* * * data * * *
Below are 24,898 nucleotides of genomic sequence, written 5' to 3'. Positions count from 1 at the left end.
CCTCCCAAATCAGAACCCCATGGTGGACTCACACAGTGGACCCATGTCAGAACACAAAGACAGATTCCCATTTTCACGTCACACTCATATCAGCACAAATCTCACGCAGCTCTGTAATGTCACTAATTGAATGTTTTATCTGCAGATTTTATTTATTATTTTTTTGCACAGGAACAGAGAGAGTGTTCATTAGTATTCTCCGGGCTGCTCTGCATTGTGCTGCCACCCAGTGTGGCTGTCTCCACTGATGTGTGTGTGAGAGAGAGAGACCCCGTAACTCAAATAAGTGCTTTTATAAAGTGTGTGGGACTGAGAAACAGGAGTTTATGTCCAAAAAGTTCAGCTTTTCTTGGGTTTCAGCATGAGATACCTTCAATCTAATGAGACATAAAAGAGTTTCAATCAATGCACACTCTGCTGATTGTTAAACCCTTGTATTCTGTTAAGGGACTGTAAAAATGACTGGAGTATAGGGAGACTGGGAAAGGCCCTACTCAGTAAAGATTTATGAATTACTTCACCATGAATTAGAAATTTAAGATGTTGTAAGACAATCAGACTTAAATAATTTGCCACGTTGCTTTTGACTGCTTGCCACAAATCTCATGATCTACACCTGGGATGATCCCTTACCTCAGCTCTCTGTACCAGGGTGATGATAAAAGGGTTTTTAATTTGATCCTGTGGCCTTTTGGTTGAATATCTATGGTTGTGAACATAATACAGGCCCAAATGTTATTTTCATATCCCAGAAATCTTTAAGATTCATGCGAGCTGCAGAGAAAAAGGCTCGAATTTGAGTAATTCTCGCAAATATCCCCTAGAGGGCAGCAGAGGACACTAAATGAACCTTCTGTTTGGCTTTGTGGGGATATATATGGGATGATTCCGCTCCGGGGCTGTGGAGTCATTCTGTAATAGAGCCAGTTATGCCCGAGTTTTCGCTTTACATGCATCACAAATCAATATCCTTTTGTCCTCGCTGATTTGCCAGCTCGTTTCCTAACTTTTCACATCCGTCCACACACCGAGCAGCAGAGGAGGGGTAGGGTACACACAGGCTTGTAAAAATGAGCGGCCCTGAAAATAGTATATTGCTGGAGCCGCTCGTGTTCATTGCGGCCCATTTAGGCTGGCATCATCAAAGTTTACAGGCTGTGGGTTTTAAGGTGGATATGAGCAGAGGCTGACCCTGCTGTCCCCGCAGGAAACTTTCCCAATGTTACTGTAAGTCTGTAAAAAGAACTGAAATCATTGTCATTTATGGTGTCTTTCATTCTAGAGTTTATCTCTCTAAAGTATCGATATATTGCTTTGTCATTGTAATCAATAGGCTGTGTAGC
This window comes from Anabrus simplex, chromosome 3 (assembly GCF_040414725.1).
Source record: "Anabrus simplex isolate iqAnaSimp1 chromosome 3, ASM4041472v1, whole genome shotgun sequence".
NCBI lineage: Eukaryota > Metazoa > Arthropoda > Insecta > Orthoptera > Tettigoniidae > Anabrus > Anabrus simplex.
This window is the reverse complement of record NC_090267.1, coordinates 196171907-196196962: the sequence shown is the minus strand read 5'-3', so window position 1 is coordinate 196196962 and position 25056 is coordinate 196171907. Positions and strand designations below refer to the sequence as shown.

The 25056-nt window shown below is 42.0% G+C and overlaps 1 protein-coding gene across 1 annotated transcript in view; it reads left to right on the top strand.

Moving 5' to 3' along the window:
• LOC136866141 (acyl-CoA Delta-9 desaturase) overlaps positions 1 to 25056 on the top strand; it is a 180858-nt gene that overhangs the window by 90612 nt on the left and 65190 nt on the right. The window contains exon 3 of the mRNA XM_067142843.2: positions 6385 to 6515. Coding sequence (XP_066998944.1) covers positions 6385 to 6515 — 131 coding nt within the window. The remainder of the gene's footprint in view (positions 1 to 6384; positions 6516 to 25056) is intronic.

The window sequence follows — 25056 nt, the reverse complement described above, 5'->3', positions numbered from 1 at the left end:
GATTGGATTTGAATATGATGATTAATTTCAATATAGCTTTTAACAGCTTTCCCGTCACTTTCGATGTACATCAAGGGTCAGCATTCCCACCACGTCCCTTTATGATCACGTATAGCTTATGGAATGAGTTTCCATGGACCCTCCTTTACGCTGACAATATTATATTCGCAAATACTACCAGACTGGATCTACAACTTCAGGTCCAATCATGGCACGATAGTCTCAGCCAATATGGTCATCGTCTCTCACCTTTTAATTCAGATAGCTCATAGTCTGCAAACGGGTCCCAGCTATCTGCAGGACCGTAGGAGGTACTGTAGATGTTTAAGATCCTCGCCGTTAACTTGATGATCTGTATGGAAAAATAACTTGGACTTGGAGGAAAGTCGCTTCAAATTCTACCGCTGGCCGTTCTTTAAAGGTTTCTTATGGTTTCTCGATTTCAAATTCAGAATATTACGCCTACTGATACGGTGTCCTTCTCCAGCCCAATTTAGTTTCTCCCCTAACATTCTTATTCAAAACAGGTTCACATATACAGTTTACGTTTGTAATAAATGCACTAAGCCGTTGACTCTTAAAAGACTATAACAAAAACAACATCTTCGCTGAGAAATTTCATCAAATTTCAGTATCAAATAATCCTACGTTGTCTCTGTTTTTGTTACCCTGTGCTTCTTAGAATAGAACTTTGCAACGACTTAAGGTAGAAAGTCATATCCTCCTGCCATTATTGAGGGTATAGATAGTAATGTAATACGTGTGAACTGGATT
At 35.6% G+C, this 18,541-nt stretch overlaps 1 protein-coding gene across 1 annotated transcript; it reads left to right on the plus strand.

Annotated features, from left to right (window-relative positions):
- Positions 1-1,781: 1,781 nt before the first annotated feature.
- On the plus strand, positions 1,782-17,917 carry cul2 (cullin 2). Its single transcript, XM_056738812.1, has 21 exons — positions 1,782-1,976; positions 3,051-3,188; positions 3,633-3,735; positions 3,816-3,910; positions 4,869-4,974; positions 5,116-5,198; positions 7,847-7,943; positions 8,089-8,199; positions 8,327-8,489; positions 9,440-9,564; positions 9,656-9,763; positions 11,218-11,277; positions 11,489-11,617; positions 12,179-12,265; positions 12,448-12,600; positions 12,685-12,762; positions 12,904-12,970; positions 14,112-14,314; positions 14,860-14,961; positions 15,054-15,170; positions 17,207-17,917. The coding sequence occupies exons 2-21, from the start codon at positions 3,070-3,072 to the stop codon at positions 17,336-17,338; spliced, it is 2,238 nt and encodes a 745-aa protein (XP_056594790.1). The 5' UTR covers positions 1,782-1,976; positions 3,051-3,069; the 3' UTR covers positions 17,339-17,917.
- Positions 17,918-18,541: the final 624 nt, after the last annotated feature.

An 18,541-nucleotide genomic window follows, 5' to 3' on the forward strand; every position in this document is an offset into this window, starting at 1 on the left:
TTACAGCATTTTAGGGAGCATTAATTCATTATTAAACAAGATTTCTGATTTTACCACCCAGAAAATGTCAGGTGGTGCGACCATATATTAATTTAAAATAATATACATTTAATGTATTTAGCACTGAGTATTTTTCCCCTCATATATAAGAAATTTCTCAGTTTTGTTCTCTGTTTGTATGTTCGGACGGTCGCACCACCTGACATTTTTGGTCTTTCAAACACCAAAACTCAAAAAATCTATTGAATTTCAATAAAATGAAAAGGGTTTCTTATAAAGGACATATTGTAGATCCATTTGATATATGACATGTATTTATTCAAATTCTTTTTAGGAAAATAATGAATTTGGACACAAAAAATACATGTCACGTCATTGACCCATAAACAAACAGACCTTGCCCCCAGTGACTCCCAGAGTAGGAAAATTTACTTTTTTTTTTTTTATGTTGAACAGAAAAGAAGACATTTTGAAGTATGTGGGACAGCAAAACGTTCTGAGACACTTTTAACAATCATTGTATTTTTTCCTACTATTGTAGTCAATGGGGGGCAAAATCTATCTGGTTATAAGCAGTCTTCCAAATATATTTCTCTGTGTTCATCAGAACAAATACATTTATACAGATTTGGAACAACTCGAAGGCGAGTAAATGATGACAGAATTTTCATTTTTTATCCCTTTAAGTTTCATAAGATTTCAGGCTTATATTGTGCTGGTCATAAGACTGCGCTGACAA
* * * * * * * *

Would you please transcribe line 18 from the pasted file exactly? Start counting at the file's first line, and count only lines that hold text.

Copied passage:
TTACAGCATTTTAGGGAGCATTAATTCATTATTAAACAAGATTTCTGATTTTACCACCCAGAAAATGTCAGGTGGTGCGACCATATATTAATTTAAAATAATATACATTTAATGTATTTAGCACTGAGTATTTTTCCCCTCATATATAAGAAATTTCTCAGTTTTGTTCTCTGTTTGTATGTTCGGACGGTCGCACCACCTGACATTTTTGGTCTTTCAAACACCAAAACTCAAAAAATCTATTGAATTTCAATAAAATGAAAAGGGTTTCTTATAAAGGACATATTGTAGATCCATTTGATATATGACATGTATTTATTCAAATTCTTTTTAGGAAAATAATGAATTTGGACACAAAAAATACATGTCACGTCATTGACCCATAAACAAACAGACCTTGCCCCCAGTGACTCCCAGAGTAGGAAAATTTACTTTTTTTTTTTTTATGTTGAACAGAAAAGAAGACATTTTGAAGTATGTGGGACAGCAAAACGTTCTGAGACACTTTTAACAATCATTGTATTTTTTCCTACTATTGTAGTCAATGGGGGGCAAAATCTATCTGGTTATAAGCAGTCTTCCAAATATATTTCTCTGTGTTCATCAGAACAAATACATTTATACAGATTTGGAACAACTCGAAGGCGAGTAAATGATGACAGAATTTTCATTTTTTATCCCTTTAAGTTTCATAAGATTTCAGGCTTATATTGTGCTGGTCATAAGACTGCGCTGACAA